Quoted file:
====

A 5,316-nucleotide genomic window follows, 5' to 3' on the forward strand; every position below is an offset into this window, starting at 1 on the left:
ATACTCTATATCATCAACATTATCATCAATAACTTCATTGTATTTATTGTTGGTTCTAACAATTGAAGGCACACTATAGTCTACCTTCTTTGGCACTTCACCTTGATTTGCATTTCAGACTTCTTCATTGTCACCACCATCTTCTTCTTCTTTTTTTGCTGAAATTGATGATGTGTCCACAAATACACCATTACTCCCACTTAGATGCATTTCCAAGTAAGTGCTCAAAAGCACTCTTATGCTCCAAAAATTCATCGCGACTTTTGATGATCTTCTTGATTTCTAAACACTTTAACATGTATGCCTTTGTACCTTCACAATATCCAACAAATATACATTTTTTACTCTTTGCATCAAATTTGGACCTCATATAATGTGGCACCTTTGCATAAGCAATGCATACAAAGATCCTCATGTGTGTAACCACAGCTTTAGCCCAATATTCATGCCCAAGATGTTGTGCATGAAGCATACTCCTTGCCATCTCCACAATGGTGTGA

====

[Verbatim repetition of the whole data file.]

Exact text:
A 5,316-nucleotide genomic window follows, 5' to 3' on the forward strand; every position below is an offset into this window, starting at 1 on the left:
ATACTCTATATCATCAACATTATCATCAATAACTTCATTGTATTTATTGTTGGTTCTAACAATTGAAGGCACACTATAGTCTACCTTCTTTGGCACTTCACCTTGATTTGCATTTCAGACTTCTTCATTGTCACCACCATCTTCTTCTTCTTTTTTTGCTGAAATTGATGATGTGTCCACAAATACACCATTACTCCCACTTAGATGCATTTCCAAGTAAGTGCTCAAAAGCACTCTTATGCTCCAAAAATTCATCGCGACTTTTGATGATCTTCTTGATTTCTAAACACTTTAACATGTATGCCTTTGTACCTTCACAATATCCAACAAATATACATTTTTTACTCTTTGCATCAAATTTGGACCTCATATAATGTGGCACCTTTGCATAAGCAATGCATACAAAGATCCTCATGTGTGTAACCACAGCTTTAGCCCAATATTCATGCCCAAGATGTTGTGCATGAAGCATACTCCTTGCCATCTCCACAATGGTGTGA